Antibiotic Resistance: Origin, Causes, Mechanism

Antibiotics are the main therapeutic tools to treat various bacterial infections. But today, more and more antibiotics are becoming less effective. It is because of the antibiotic resistance developed by bacteria due to the use and misuse of antibiotics.

Antibiotic resistance poster PAHS
Antibiotics Awareness Week: Winning Poster at OCRU Nepal/Patan Hospital

Antibiotic resistance is the acquired ability of a bacterium to resist the effects of an antibiotic to which it usually is susceptible. It occurs when bacteria change in a way that reduces the efficacy of antibiotics. Thus, the bacteria continue to multiply in the presence of therapeutic levels of antibiotics.

Resistant bacteria destroy the antibiotic or neutralize its effects. Antibiotic resistance is encoded by bacteria at either chromosome or plasmid.

Bacteria resistant to multiple antibiotics are called multidrug-resistant (MDR) bacteria or superbugs.
Every living organism makes an effort to survive. If an organism adjusts to a changing environment, it survives; if not, it dies. When bacteria constantly come in contact with antibiotics, some bacteria develop a resistance mechanism. Such bacteria have a greater chance of survival than those that are susceptible. Thus, antibiotic resistance is a natural phenomenon.

Selection pressure

Selection pressure and antibiotics resistance
Selection Pressure (source: cdc.gov)

Suppose very few bacteria are antibiotic-resistant in a large population of bacteria. The antibiotic, on its exposure, kills all the susceptible bacteria. This leads to selective pressure for the survival of resistant bacteria. The resistant bacteria can multiply rapidly, giving rise to more resistant bacteria. In addition, resistant bacteria also transfer their resistant gene to susceptible bacteria. One resistant bacterium among millions of bacteria cannot cause harm. The problem arises when it transfers its resistant gene to other bacteria, ultimately making resistant bacteria a majority.

Ways of gaining a resistant gene by bacteria:

Natural resistance

Some bacteria are naturally resistant to certain antibiotics. For example, antibiotics inhibiting cell wall synthesis are useless for Mycoplasma as these organisms lack a cell wall. Similarly, most Gram-negative bacteria are resistant to glycopeptide antibiotics like vancomycin. These antibiotics are larger in size and cannot pass through the tiny pores of the Gram-negative bacteria’s outer membrane.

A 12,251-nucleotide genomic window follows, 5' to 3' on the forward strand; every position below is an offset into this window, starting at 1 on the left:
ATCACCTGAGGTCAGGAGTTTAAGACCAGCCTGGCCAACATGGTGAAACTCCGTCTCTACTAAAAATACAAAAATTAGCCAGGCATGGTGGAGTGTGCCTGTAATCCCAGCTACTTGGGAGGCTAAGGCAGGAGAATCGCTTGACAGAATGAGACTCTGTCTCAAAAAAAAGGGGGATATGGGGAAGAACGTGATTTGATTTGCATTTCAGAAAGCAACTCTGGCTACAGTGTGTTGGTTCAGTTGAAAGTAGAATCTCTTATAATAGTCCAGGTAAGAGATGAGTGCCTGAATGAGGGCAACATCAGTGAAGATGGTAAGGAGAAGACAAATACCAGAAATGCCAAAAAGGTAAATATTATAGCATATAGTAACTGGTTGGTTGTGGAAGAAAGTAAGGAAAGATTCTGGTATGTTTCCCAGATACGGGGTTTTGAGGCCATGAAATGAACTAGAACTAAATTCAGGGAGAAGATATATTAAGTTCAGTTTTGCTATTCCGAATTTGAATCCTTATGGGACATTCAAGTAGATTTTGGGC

Natural resistance to a certain antibiotic is not generally considered antibiotic-resistant because the bacteria were never susceptible to that antibiotic.

Acquired resistance

If the presence of antibiotics is unfavorable, bacteria either be suppressed or develop resistance. If bacteria are not resistant to antibiotics naturally, they may gain resistant genes from other bacteria. Bacteria can gain resistance either by mutation or a gene transfer from resistant bacteria.

Mutation

The mutation is a stable, heritable change of an organism’s gene. Different genetic mutations yield different types of resistance. Resistant cells can be isolated from the cultures of bacteria that were susceptible to the antibiotic. This type of resistance is usually due to a mutation in a chromosomal gene.

Gene transfer

Resistant genes can be transferred from one bacterium to the other. The transmission of resistant genes occurs via vertical gene transfer or horizontal gene transfer.

Vertical gene transfer

Resistant gene is transferred from one generation to another generation by reproduction. This is called vertical gene transfer, a usual life process.

Horizontal gene transfer

Bacteria also transfer their resistant gene to susceptible bacteria by horizontal gene transfer. Bacteria may transfer resistant genes horizontally among the same species or even between different genera and species. It can occur through conjugation, transformation, and transduction.

Conjugation

Conjugation is a mating process through which genes are transferred through the temporary fusion of the mating partners. Thus, a plasmid or a portion of a chromosome that bears resistant genes can be shared.

Transformation